Covid vaccine ad campaign aims to reassure Australians about safety and efficacy of jabs | Health

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The Australian government is seeking to build community confidence in the country’s vaccine approval process as it launches the first phase of a new $24m advertising campaign to allay any fears about the Covid-19 jabs.

But the launch of the campaign on Wednesday has triggered fresh calls for the government to correct misinformation spread by some of its backbenchers, with Labor saying it was “patently absurd” for the Coalition to spend the money if the messages were undermined from its own side.

While health officials say they don’t have a specific target in mind for vaccination uptake, the campaign aims to ensure it is as high as possible.

The health minister, Greg Hunt, said the campaign would be broken into three phases, starting with a focus on assuring people that Covid-19 vaccines “have been put through our world-leading independent approvals process, ensuring both the safety and efficacy of our vaccine candidates”.

The first television advertisement features a number of senior health professionals, including the head of the Therapeutic Goods Administration (TGA), Prof John Skerritt, who says: “We only will approve vaccines when we have enough evidence that they work and that they’re safe.”

The advertisement ends with the tagline: “Safe. Effective. Free.”

People are also directed to the health department website to keep up to date on vaccine developments.

Hunt said the second phase of the campaign would provide people with information on how the vaccine would be rolled out, particularly to priority groups, and dosage requirements, he said.

The third and final phase would “inform people about how and where to get vaccinated, dosage requirements, and support vaccine uptake”.

The government aims to build community confidence in the vaccine approval process in the first phase of a new $24m Covid-19 vaccine advertising campaign
The government aims to build community confidence in the vaccine approval process in the first phase of its Covid-19 vaccine advertising campaign. Photograph: Australian Government

The campaign is laying the groundwork for vaccinations to begin in Australia in late February or early March, after the TGA gave provisional approval to the Pfizer vaccine on Monday.

Hunt said the campaign would run across a variety of mediums, including TV, radio, newspapers, digital, social media, mobile, search and outdoor advertising.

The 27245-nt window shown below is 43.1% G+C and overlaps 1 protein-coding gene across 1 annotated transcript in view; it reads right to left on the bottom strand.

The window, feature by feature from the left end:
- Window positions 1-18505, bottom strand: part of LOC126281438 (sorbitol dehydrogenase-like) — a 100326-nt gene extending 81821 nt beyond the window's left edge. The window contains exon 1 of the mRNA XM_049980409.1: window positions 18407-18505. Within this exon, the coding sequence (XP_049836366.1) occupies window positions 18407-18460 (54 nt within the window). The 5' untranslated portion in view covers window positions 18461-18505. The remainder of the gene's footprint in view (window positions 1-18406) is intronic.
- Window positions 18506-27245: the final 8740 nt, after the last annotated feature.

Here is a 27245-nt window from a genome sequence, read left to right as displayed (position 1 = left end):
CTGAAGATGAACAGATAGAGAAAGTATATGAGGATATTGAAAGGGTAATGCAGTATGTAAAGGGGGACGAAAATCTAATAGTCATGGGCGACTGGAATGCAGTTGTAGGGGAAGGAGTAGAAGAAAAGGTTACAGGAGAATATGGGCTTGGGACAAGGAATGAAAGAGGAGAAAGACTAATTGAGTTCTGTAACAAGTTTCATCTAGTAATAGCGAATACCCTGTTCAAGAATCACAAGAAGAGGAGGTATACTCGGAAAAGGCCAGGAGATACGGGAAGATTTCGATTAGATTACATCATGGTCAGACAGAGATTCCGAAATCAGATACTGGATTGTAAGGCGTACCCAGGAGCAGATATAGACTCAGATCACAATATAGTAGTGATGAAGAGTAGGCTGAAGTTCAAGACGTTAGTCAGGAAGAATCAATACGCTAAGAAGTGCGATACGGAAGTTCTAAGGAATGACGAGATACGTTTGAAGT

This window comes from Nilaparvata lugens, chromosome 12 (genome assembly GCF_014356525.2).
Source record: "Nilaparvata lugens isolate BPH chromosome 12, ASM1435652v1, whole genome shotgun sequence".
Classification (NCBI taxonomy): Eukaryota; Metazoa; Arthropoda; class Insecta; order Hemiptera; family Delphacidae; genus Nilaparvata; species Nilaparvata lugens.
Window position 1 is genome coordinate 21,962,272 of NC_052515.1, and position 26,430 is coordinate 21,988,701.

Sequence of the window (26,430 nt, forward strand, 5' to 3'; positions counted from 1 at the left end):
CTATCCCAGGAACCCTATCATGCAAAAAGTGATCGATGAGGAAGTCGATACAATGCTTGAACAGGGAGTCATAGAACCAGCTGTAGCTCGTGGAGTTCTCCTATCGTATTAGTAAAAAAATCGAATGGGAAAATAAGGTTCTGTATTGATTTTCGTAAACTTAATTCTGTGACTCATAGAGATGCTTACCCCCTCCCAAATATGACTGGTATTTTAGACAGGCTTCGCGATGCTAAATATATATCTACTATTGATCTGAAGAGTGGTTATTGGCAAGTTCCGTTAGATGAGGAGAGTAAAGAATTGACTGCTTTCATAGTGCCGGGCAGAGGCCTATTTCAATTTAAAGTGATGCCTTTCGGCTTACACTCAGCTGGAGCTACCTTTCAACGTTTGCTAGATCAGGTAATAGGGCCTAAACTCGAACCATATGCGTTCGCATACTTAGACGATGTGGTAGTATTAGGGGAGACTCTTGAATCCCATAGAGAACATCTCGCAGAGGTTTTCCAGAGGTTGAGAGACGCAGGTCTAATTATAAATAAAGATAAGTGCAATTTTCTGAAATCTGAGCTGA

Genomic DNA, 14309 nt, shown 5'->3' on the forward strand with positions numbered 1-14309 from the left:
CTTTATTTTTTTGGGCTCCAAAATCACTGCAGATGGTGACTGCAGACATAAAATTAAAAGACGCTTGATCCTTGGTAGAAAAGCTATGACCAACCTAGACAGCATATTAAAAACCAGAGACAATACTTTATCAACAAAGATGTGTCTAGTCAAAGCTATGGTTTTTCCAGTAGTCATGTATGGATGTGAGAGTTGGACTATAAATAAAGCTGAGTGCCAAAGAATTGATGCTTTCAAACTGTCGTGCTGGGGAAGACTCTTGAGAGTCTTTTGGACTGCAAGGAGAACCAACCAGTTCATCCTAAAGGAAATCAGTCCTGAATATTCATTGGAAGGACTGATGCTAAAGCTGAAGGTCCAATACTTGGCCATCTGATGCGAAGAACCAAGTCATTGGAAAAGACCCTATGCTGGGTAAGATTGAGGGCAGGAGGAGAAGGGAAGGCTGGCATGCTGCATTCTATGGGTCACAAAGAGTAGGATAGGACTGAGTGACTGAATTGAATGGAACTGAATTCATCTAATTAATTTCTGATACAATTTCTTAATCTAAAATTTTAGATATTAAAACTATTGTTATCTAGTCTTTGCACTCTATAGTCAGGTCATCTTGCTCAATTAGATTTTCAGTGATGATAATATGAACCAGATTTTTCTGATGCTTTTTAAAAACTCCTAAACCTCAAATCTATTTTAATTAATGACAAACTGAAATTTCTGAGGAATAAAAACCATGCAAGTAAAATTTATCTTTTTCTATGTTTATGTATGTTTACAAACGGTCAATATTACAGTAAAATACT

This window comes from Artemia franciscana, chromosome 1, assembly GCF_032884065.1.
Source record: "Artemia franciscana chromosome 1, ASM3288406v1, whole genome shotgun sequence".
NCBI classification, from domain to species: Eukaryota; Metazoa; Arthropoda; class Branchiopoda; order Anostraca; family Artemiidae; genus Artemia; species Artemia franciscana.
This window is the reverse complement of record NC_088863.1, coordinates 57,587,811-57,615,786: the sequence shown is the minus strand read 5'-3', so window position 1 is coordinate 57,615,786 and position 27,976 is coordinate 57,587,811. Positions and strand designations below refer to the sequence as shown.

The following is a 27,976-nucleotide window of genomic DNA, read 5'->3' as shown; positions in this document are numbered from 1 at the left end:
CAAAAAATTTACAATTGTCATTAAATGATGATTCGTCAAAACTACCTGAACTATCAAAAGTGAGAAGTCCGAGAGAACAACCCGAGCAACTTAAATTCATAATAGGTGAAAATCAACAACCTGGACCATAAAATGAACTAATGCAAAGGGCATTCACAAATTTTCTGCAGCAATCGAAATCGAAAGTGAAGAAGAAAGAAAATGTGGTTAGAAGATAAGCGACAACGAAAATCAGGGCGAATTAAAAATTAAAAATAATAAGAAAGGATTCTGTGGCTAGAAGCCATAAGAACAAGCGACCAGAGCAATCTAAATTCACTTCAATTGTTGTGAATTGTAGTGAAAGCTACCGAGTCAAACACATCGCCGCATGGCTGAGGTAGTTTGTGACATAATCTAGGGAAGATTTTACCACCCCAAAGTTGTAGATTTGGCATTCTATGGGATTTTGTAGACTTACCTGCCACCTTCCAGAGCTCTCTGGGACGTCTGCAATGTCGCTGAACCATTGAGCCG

It will be worded in a way to “help answer the questions people may have”.

The government has emphasised that it is taking steps to ensure the messages reach the entire community, after previous criticism of the speed and accuracy of multilingual materials being rolled out.

“To ensure the campaign reaches all Australians, special committees representing Aboriginal and Torres Strait Islander peoples, people with a disability and the multicultural community are informing the communication approach, ensuring communications are appropriate and disseminated through the best communication channels to these communities,” Hunt said.

The Morrison government has launched the first advertisement in its $24m coronavirus vaccination campaign
The Morrison government has launched the first advertisement in its $24m coronavirus vaccination campaign. Photograph: Australian Government

The Labor MP Peta Murphy backed the campaign, but said the government needed to rebuke misinformation spread by some members of the Coalition, such as the Liberal MP Craig Kelly.

“It is patently absurd for the government to spend millions of dollars trying to encourage Australians to be vaccinated, and then have members of the government coming out saying that they won’t take the vaccine, that people shouldn’t believe medical experts,” Murphy told Sky News.

Research commissioned by the health department identified a need to particularly target women aged 30 to 39 regarding concerns about vaccine safety.

The Nine newspapers, which obtained a copy of the research, reported that the Quantum Market Research survey of 1,000 people found the proportion concerned about vaccine safety was around 27% overall, but that rose to 42% among women in their 30s.

Still, about four in five Australians said they were likely to be vaccinated.

Australia’s chief nursing and midwifery officer, Alison McMillan, said while there was no specific target on vaccine uptake, authorities were reassured by the record uptake of the flu shot in Australia last year.

McMillan – who also appears in the first television advertisement – said it was important to provide reliable and accurate information to all Australians about the vaccine rollout so they could have “confidence that it will be safe and effective”.

“This campaign, this advertising now, is just a part of that phased program of providing information to everyone who needs it,” she told the ABC.

Hafta Ichi
Source: The Guardian
Keyword: Covid vaccine ad campaign aims to reassure Australians about safety and efficacy of jabs | Health

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